It is the premise of this book that if the American people knew the truth about radiation there would be no nuclear issue. The information speaks for itself. In this book people who have had direct personal experience with the nuclear establishment speak about what they learned. They did not necessarily start out as proponents or opponents of nuclear power; they are people who have in common a genuine respect for hard work. In almost every case they found their integrity as workers threatened by involvement with the nuclear establishment. When they mentioned that something was done sloppily, that some regulation was being violated, that something was dangerous, their concerns were ignored, trivialized, rationalized, or twisted. Some, unable to work under such conditions and feeling their sense of decency outraged and their survival in jeopardy, began to speak publicly. Then they found out what they were up against: it wasn't just their boss, it wasn't just their boss's boss: it was the union, the utility company, the military-industrial complex that were insisting on the myth that nuclear power was "safe." No one was permitted to challenge this myth and retain credibility. Nuclear energy existed for the "benefit" of the people and nuclear weapons were necessary for "national security."

The stories in this book are evidence that even in the face of intimidation, people still believe their own experience matters and that other people matter. They are concerned about the lives of their children and the continuation of the species. These people know that when people hear the truth, they listen.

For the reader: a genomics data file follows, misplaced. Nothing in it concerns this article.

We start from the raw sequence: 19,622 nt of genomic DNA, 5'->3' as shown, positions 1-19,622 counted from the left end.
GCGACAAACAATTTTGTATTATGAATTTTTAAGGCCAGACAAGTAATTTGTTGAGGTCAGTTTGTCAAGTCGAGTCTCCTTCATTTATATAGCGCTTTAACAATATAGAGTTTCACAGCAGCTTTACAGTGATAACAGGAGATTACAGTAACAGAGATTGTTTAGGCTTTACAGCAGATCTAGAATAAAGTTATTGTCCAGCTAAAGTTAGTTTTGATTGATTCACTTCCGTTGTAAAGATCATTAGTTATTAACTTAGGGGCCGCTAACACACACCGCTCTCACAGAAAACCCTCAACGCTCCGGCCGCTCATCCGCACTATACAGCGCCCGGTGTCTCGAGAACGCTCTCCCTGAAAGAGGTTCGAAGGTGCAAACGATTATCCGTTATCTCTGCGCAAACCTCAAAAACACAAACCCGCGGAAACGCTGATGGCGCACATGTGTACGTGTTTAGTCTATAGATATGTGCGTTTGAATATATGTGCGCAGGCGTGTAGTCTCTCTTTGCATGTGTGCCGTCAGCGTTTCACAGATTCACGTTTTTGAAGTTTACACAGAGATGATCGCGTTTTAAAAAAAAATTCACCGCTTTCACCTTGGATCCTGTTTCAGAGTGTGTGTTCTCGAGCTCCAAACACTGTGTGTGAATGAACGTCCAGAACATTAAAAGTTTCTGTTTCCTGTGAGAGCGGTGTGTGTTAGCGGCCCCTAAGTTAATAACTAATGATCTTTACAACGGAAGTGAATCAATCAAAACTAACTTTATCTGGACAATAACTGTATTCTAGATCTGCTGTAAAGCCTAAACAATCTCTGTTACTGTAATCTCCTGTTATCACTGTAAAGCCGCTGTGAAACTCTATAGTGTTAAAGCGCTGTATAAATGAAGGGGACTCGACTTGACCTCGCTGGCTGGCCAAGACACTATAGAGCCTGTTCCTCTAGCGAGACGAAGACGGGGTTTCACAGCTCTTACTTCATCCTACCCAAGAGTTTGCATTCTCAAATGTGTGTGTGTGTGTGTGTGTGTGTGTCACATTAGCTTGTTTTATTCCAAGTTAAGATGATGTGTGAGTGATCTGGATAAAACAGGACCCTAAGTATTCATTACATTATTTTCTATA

The following is taken from the book Nuclear Witnesses, Insiders
Speak Out, by Leslie J. Freeman, © 1981 by W W Norton & Company,
and is reprinted here with written permission from the publisher.
_______________________________________________________________________
CHAPTER 3
Ernest J. Sternglass, Physicist
 
"Back in 1947 they knew. The data had been gathered at Argonne National Laboratory.[1] They knew that the newborn puppies, whose mothers had been fed small amounts of radioactive strontium-90, were dying of underdevelopment and serious birth defects. The government knew, and decided to keep it secret. The government set up the study. The government knew the results. And the government kept those results from the American people. Why?"

We are at the University of Pittsburgh Medical School in the office of the director of the Department of Radiological Physics, Dr. Ernest Sternglass. He is sitting in a swivel chair in his tiny, cramped office. He is a man in his late fifties, balding, with glasses. He came to the United States from Nazi Germany when he was fourteen, in 1938. He leans forward, gesturing with his hands. "I know how a government can be totally destructive of its own people, how people in the highest level of government can use lies to achieve their political purposes."

Dr. Sternglass has been working for almost twenty years to publicize the dangers of low-level radiation. His article on the increased incidence of leukemia from fallout was published in Science in the spring of 1963. The Atomic Energy Commission "pooh-poohed the whole thing." They said his statistics "weren't good enough." His findings threatened the nuclear establishment. The government and the nuclear industry tried to discredit his evidence by making Dr. Sternglass out to be a "kook." It took courage to continue to speak out.